The member for Parramatta seemed to think, 'Don't you dare raise what people do on these boats; they have a right to do it.' I do not believe that principle can be extended to what is going on in our seas and in our border protection system. People do have a responsibility to behave humanely, especially when the ship's captain is rescuing them from distress, as he is obliged to, and I do not believe it is then right for anybody to turn around and engage in illegal behaviour. For the member for Parramatta to suggest, 'Well, they're desperate; if I were in that situation I could see myself acting in a way that would be different from the way we act here,' I do not think is a powerful or persuasive argument. In fact, I find it to be an argument for a stronger system and stronger legislation.

The opposition has a concern that this bill is being raised to make it look like the government are doing something. They see bills that they pass through this parliament as action. The Leader of the House is fond of saying that they have passed this many bills or that many bills—as if more laws are better, or the more numerous the laws the better our society is governed. But the quality of the bill, the quality of what is in it, is absolutely paramount. It is not simply the case that the more bills you pass the better it is.

Consolidating the framework for the exercise of the Commonwealth's maritime enforcement powers could be seen as a good objective. The consolidation of bills and frameworks is something that generally I support.

However, there has to be an examination of what the government is proposing here and whether anybody's obligations under the bills will change. The Customs Act 1901, the Migration Act 1958, the Fisheries Management Act 1991 and the Torres Strait Fisheries Act 1984 all need to be examined in the context of what is going on. We do not want the government to make a mistake or have unintended consequences from a consolidation bill at a time when this is such a grave concern.

I have risen in this place before to express my very serious concerns with the government's management of our borders. The Maritime Powers Bill gives us another opportunity to highlight what is going on in the government's failure to protect our borders. The member for Cook made another valid point: the Department of Immigration and Citizenship has not yet made a submission to the relevant House committee or Senate committee to which the bill was referred. The Australian Crime Commission's submission to the Senate Legal and Constitutional Affairs Legislation Committee inquiry into this bill made a point of noting how difficult it is to manage Australia's long and vulnerable coastlines. I would simply add that, as a member for a Sydney electorate which has recently been subjected to an increased range of shooting crimes and gun crimes, I accept the member for Stirling's points that cuts to border protection and cuts to Customs screening of vessels have led to bad outcomes, especially for the people of Sydney who are the victims of more illegal gun crime.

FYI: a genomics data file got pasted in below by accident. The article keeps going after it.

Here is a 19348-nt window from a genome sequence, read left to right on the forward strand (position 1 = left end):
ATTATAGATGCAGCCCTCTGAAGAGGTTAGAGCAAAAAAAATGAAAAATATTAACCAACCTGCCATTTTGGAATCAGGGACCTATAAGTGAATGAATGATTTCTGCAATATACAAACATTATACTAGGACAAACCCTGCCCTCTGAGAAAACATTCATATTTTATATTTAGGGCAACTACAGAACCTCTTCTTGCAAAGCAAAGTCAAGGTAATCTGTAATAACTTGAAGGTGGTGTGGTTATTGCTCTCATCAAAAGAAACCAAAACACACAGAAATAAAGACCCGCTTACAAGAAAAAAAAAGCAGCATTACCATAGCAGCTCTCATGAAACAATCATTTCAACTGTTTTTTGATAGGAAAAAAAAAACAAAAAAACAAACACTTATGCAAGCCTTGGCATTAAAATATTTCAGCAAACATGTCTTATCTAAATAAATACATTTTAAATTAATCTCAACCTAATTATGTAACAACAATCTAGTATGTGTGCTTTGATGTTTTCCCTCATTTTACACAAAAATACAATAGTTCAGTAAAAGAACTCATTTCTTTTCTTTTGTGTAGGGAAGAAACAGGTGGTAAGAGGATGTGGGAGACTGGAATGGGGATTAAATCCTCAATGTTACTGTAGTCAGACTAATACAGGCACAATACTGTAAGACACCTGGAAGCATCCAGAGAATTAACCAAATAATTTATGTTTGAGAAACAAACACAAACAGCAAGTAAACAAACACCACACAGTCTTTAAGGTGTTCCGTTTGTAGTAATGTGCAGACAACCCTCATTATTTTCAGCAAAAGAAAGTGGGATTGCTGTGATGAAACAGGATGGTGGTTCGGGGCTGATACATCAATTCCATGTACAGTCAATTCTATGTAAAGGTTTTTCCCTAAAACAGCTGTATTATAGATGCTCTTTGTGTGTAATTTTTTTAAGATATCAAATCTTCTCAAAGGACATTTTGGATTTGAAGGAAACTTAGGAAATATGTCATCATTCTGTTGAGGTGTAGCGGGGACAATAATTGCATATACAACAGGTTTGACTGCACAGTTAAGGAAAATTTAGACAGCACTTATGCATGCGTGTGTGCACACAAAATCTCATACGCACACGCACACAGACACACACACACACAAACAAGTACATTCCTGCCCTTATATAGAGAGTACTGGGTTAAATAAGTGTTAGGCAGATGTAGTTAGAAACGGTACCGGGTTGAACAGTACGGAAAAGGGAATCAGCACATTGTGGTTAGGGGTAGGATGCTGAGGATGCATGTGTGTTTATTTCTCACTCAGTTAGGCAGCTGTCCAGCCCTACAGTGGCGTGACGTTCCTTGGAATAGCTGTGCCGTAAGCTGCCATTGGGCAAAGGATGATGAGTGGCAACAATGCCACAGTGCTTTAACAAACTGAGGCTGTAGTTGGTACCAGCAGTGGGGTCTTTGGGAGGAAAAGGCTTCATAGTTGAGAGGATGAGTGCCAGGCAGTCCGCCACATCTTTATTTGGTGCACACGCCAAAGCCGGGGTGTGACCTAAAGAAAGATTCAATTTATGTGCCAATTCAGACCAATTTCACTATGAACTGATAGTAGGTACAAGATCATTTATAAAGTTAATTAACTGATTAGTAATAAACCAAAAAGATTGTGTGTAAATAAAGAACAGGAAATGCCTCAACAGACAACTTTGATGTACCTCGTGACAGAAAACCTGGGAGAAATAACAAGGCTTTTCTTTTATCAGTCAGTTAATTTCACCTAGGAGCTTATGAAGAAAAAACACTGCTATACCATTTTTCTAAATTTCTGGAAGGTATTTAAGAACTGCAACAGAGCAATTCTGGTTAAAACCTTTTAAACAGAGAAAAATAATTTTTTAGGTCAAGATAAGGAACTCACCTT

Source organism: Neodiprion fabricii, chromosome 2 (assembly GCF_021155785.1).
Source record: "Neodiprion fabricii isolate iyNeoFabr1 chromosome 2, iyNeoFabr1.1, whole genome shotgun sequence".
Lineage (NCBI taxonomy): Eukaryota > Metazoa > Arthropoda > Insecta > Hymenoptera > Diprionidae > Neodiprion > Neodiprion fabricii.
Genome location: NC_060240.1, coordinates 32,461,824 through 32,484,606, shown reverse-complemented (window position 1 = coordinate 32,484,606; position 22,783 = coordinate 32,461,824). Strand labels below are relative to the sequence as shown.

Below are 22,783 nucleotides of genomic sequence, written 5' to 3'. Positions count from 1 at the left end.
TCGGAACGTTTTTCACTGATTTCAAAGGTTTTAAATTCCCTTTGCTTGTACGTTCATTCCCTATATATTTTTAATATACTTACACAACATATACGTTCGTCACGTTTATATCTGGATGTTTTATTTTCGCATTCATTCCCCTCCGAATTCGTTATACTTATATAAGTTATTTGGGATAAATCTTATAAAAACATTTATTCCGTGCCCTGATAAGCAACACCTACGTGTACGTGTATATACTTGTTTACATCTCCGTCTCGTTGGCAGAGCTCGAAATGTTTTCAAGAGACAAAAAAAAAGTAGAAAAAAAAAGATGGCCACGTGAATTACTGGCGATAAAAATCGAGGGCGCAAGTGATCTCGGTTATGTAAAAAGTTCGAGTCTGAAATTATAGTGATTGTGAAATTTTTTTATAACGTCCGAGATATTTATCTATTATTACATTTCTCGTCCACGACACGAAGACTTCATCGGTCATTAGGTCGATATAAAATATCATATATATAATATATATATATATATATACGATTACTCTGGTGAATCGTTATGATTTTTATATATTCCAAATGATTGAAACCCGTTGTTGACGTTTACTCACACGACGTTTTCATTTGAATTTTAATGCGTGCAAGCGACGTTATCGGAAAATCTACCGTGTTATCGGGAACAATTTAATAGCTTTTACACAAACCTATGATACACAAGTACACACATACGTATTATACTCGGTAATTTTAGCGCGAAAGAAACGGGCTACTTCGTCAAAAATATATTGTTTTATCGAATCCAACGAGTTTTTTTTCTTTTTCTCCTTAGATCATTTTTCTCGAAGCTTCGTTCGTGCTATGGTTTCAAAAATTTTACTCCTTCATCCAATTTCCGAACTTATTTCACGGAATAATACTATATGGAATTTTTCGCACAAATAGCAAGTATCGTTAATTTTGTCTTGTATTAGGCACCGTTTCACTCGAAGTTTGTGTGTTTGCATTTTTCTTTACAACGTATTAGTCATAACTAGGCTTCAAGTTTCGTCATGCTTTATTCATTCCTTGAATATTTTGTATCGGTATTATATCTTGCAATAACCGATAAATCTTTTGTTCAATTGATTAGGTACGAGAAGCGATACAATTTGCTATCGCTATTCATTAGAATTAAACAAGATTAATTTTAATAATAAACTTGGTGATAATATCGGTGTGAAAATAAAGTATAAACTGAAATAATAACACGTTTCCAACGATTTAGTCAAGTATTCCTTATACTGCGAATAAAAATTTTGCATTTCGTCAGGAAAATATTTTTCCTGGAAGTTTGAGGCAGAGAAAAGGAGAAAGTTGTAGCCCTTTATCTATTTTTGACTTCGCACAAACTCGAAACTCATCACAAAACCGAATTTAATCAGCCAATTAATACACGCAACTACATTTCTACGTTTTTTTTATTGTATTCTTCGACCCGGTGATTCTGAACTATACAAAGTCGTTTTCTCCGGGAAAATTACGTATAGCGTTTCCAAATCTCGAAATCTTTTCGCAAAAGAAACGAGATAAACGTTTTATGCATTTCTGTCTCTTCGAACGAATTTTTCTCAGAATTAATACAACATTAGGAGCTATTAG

It is counterintuitive for the government to be talking about maritime powers when they have been making cuts to Customs and border protection screening on our nation's borders to the tune of $58.1 million, when greater volumes of cargo are hitting our borders every single day. When the Howard government left office, 60 per cent of air cargo consignments were being inspected, which Labor has cut by about three-quarters, meaning that there is a greater chance of illicit goods being shipped into Australia. I think this has had a real impact in the Sydney basin. Sea cargo inspections have been reduced by 25 per cent at a time when the Australian Crime Commission, in its submission, openly acknowledged that organised criminal gangs are taking advantage of the lax conditions at wharfs and exploiting weaknesses in the system.

I do not intend to go much further into this bill, other than to say that the member for Parramatta and the member for Scullin really have issues with their own government and their own government's policy. It is to that government they should turn with their concerns. If they have concerns about the word 'illegal' they should really look at the sections of the refugee conventions that the member for Cook raised to understand that people are entering Australia illegally, that the people smugglers are running an illegal operation, that removing documents or paying money to people smugglers is acting illegally and that people threatening the captain of a ship in order to turn around and move to another port are acting illegally. I make no apology for being tough on such people who are acting illegally. Of course people have the right to seek asylum in Australia and of course there are circumstances where that might happen, but we must devise a system which is strong on border protection so that people do not make a risky journey and so that we do not have the incidents at sea like the MV Parsifal. For government members to stand here in this House today and lament the situation on behalf of people who may well be acting inappropriately or illegally on these boats I think is unacceptable.